A new study by the International Monetary Fund (IMF) has revealed that renewable energy expansion in the Middle East and Central Asian regions will require an investment that would equal one-fifth of their current GDP of the countries that fall in the regions.
The IMF study has been conducted by Middle East and Central Asia Department director Jihad Azour along with economists Gareth Anderson and Ling Zhu. The study finds that in case the 32 countries in the two regions want to meet their emission reduction objectives, they will have to spend $884 billion on developing renewable energy plants till 2030.
IMF study finds that countries falling in the Middle East, North Africa, Afghanistan and Pakistan (MENAP) region will require $770 billion investment and Caucasus and Central Asia (CCA) countries would require $114 billion.
The author’s found that few large renewable energy projects are already being developed. This includes the 800MW Al-Kharsaah solar energy plant in Qatar that is expected to meet one-tenth of its power requirements.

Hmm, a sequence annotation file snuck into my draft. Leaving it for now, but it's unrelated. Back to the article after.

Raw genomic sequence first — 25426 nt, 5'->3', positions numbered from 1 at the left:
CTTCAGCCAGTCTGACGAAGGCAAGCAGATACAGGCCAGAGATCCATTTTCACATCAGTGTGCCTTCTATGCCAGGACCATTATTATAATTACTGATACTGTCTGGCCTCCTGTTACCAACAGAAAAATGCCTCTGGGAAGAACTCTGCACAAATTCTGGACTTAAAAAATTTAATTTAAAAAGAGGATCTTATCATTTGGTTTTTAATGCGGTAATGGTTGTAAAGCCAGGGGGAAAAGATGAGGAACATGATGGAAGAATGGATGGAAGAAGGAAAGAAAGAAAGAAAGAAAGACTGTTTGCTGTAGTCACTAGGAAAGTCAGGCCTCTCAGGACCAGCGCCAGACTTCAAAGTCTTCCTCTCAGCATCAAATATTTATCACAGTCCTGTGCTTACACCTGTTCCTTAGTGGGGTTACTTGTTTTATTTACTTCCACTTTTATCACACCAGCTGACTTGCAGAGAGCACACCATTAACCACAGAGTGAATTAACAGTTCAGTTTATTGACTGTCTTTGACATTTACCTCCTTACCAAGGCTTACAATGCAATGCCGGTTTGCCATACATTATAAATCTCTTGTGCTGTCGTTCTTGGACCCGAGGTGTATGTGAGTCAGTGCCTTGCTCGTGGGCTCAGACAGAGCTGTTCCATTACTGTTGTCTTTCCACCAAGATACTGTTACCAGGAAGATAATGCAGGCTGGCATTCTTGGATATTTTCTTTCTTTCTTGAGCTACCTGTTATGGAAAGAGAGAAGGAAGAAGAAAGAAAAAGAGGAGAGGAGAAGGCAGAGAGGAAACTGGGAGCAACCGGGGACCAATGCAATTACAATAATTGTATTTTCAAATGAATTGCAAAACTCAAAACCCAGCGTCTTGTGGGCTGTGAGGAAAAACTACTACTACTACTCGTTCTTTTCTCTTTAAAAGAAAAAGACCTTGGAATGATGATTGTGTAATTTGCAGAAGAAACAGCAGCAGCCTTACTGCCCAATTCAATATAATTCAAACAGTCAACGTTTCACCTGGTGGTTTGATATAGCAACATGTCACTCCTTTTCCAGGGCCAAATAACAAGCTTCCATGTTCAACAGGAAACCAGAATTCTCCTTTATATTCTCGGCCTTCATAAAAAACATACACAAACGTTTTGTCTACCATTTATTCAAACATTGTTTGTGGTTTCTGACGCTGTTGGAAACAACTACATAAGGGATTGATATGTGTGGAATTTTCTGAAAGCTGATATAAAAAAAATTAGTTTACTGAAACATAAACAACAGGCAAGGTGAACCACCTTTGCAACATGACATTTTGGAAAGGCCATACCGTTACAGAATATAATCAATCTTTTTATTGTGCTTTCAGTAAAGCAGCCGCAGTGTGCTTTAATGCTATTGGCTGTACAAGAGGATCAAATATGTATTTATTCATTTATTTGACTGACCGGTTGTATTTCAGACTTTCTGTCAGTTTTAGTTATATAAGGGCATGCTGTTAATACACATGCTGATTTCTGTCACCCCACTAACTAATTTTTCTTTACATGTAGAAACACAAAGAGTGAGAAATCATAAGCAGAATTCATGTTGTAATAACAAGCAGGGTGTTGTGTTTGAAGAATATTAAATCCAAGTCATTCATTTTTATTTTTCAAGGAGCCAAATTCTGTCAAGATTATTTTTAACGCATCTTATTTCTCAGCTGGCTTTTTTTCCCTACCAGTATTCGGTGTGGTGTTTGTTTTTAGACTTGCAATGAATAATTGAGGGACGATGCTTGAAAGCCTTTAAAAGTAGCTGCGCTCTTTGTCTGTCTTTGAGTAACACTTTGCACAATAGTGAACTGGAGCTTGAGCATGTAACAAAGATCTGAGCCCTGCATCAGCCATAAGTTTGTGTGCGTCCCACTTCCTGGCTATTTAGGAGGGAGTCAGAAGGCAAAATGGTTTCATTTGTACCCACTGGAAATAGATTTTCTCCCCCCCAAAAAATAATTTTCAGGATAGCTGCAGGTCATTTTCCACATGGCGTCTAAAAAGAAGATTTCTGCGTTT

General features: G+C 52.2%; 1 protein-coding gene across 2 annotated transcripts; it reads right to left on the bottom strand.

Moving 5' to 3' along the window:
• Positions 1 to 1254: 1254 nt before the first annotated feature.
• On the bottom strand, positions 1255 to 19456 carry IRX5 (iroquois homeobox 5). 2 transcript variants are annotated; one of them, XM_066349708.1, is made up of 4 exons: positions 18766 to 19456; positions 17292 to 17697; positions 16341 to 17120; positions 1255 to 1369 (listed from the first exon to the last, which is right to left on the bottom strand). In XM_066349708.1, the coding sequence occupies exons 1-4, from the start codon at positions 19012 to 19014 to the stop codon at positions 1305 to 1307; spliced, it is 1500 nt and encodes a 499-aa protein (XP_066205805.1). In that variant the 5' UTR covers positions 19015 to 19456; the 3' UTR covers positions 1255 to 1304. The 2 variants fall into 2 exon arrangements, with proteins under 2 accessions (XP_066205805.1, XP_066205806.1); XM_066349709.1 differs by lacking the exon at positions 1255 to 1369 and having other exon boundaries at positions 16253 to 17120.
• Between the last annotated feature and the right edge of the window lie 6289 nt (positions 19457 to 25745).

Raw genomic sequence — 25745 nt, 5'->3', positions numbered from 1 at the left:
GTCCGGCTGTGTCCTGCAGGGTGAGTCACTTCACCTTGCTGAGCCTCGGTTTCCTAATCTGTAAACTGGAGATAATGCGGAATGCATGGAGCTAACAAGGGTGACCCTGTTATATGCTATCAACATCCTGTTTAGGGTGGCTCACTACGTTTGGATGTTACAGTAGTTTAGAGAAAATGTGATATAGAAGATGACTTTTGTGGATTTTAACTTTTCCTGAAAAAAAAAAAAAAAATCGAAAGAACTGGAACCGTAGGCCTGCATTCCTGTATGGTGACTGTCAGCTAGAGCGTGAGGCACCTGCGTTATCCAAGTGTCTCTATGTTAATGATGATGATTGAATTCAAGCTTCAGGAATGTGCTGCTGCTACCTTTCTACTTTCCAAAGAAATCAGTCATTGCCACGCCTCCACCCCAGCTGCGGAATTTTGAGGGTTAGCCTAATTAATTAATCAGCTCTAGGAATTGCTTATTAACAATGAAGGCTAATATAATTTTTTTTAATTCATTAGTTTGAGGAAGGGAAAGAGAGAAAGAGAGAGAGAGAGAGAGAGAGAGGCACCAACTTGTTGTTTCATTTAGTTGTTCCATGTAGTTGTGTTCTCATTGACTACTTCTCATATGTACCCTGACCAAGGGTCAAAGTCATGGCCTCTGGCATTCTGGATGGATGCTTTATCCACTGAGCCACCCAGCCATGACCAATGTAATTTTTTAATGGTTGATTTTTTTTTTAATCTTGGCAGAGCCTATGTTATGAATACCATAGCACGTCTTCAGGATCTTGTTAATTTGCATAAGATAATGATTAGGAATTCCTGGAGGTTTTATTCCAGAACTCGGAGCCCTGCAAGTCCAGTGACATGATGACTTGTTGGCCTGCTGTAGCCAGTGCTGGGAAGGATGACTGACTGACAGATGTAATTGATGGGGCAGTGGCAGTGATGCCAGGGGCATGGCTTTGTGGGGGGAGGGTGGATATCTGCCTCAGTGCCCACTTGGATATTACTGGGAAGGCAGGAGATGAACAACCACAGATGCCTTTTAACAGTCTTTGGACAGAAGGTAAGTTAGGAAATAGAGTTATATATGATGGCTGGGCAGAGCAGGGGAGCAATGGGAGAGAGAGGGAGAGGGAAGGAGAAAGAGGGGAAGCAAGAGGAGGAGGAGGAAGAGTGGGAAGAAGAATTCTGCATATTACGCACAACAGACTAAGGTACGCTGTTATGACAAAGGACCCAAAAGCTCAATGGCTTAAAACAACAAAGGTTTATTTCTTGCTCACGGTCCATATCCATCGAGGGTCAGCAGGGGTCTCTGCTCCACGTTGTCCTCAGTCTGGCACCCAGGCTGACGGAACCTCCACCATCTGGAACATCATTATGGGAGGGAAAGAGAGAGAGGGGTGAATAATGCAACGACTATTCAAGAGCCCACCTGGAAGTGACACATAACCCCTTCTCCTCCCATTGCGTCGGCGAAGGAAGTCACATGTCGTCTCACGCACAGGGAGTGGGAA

The UAE’s Mohammed bin Rashid Al-Maktoum Solar Park that is being constructed at a cost of $13.6 billion I’m Dubai will be world’s largest single-site solar park that will generate 5GW of power by 2030.
The IMF study offers some key policy options for national governments in case they look to achieve climate targets. It says that besides capital expenditure on renewables, the governments should reduce fuel subsidies by two-thirds. The RE expansion in the region can create jobs and heightens energy security of oil-importing countries.
But this will have some costs attached. Those fuel subsidies that would continue will distort energy prices besides putting some breaks on potential gains from higher energy efficiency. Also, the study said that such high expenditure on renewables by governments could trigger fiscal challenges causing macroeconomic instability. But the national governments can gradually withdraw fuel subsidies and introduce a carbon tax – $8 per ton of CO2 emissions for the Middle East and $4 per ton in Central Asia.
The IMF report also notes some risks that are attached with these actions. They may affect vulnerable people and businesses that depend on affordable energy sources. Carbon tax and reduced subsidies may hinder economic growth and lead to high inflation.